By the end of April, he had spent about $29,000 on the equipment and other expenses of the new department. That was above the monthly average outlined in the $229,000 annual budget, but the department had the savings of not spending anything in the first three months of the year.

That savings also allowed him to focus on quality when buying equipment. That philosophy, he believed, would help attract higher-quality officer candidates who will stay on the job longer, rather than turning the department into a training ground for officers who soon leave for better departments.

“You have to give them a place where they want to work. How do you do that? Good equipment, good training and a happy work environment,” he said. “Give them the pride in their department. Do you feel better as an officer when you roll up to a call knowing that everything you’re going to need to do for that call to help that person who called for you is in that patrol car? Or do you want to go up and say you’re sorry but you can’t help them because you don’t have the equipment. That doesn’t look professional when you are on scene and someone needs your help.”

Katie Lang and Brian Murphy came aboard in May as the first two officers hired by the city. Henning applied for the chief’s position, although he said at the time that he was happy with his job in Gilbert. He was not among the three finalists announced in early May for the Foley chief’s position.

Public safety committee member and Foley resident Leslie Schumacher voiced her disappointment with that development.

“I’m just stating my disappointment, how that has concluded,” she said at the time of the finalists announcement. “I hope that process provides with a very good, high-quality police chief that’s as good as he is.”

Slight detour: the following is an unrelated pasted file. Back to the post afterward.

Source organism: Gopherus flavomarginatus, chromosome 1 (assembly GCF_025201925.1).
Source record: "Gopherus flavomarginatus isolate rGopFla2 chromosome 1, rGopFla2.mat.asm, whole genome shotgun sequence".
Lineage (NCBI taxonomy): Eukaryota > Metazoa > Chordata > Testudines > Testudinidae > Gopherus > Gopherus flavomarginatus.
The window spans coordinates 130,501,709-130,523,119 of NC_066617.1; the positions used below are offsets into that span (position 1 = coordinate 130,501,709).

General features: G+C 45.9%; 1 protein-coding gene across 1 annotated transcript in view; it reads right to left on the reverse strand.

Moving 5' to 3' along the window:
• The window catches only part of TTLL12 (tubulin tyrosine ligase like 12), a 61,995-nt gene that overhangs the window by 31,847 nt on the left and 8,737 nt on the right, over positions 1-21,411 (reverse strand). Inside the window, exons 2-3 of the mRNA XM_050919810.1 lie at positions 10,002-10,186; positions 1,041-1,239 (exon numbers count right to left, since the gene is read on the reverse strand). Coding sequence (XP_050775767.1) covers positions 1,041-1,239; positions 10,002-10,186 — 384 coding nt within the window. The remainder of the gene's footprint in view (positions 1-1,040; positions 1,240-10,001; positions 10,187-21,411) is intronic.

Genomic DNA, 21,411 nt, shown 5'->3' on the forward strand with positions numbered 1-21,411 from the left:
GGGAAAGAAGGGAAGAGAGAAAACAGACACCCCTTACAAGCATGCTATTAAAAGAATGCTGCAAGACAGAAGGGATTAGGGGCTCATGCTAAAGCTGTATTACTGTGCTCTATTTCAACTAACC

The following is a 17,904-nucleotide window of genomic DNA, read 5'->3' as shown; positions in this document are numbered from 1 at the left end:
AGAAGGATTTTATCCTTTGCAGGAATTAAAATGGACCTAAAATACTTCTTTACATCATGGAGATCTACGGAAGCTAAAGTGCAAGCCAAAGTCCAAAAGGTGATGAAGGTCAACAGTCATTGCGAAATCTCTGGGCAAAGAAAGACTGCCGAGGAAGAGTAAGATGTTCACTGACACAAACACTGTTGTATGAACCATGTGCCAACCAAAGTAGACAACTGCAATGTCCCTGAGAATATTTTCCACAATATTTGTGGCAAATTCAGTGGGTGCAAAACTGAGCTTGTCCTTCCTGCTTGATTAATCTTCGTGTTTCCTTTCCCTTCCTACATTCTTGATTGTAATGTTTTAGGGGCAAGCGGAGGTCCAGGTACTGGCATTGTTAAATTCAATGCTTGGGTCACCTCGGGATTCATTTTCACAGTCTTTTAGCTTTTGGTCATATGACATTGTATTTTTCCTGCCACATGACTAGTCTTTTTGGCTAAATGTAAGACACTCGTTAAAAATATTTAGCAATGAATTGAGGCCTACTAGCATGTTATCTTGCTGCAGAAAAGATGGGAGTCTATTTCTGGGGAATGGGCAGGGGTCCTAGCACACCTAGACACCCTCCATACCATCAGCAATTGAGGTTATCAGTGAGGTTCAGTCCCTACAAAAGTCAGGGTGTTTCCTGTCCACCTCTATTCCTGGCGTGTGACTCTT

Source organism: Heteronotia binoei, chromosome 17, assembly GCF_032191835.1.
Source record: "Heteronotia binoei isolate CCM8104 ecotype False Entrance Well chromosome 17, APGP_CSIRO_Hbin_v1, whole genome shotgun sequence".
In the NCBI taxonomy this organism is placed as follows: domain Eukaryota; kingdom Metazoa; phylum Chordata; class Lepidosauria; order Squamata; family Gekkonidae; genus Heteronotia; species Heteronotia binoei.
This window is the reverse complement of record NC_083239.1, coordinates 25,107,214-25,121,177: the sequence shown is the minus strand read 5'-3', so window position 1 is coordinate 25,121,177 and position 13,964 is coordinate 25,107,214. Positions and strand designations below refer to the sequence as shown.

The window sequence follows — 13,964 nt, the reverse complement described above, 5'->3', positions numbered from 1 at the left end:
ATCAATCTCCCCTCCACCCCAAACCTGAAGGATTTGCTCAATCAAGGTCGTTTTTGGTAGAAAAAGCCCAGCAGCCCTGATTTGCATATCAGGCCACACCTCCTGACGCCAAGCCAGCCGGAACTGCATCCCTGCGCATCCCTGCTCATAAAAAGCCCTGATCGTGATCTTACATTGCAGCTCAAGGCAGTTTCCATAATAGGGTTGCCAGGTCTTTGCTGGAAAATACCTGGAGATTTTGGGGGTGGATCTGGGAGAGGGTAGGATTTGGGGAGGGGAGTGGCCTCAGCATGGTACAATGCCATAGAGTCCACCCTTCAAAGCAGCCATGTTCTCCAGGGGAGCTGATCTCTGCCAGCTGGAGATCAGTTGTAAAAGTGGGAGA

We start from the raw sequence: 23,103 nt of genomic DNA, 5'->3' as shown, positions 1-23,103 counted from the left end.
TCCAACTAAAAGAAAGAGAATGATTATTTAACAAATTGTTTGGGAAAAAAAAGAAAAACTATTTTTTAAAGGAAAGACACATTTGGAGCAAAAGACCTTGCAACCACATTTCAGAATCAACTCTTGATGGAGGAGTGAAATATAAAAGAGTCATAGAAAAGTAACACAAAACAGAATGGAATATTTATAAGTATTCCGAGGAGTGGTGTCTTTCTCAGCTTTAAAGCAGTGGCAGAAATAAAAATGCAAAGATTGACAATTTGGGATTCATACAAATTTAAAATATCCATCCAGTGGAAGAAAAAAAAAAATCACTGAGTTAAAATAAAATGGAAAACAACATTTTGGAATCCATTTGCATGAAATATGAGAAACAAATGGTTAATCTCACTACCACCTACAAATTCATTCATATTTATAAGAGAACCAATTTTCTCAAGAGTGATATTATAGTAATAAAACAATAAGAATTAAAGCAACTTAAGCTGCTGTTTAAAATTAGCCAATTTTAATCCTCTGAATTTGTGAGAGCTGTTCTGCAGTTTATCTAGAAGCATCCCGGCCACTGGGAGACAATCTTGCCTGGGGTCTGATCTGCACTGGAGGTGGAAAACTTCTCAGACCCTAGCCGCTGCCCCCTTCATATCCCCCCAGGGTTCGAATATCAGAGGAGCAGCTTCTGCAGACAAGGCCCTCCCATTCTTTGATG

The council voted May 9 to offer the chief’s job to Standridge, an officer in the White Earth Police Department. Standridge’s first day as Foley’s chief was Saturday.

Officers Lang and Murphy were sworn in May 15 and spent their first days going through the training required to get state certification. Now Henning had the two officers his plan called for, but he was far from done.

There were more bills for equipment and supplies, for officers’ physical and psychological evaluations and for uniforms and guns.

Henning did allow a few corners to be cut when picking the second squad car, which was picked up a little more than a week ago. And yes, it is another Chevy, this one an Impala.

Henning was able to get a $1,500 radar used from the State Patrol for $200. The company that outfitted the first squad gave Foley a used cage for the second squad, a savings of $1,200, a used center console that saved $600 and light bars for the rear window that saved another $200.

He got a Breathalyzer free from Safe & Sober that saved several hundred dollars.

Standridge praised Henning’s efforts at building for the future while being a good steward of public dollars.

“I think what he has done is build the foundation of what needs to be established. I think he has laid some really good groundwork for me to walk into,” Standridge said. “And I think he has done a great job of putting the startups together and now I hope to be able to step in and continue on with what he was building.”

And this weekend, Henning turned over to Standridge a professional and equipped — yet still growing — police department.

“People are asking, how did you do this? I didn’t do this. We all did,” Henning said. “I couldn’t have gotten this up and running in 10 weeks without help.”

And what about those who thought it couldn’t be done, he was asked.

“I think there were a lot of non-believers,” he said, laughing. “There were a lot of people who thought there was no way I was going to get it up and running in 10 weeks. And that was my determination to prove them wrong.”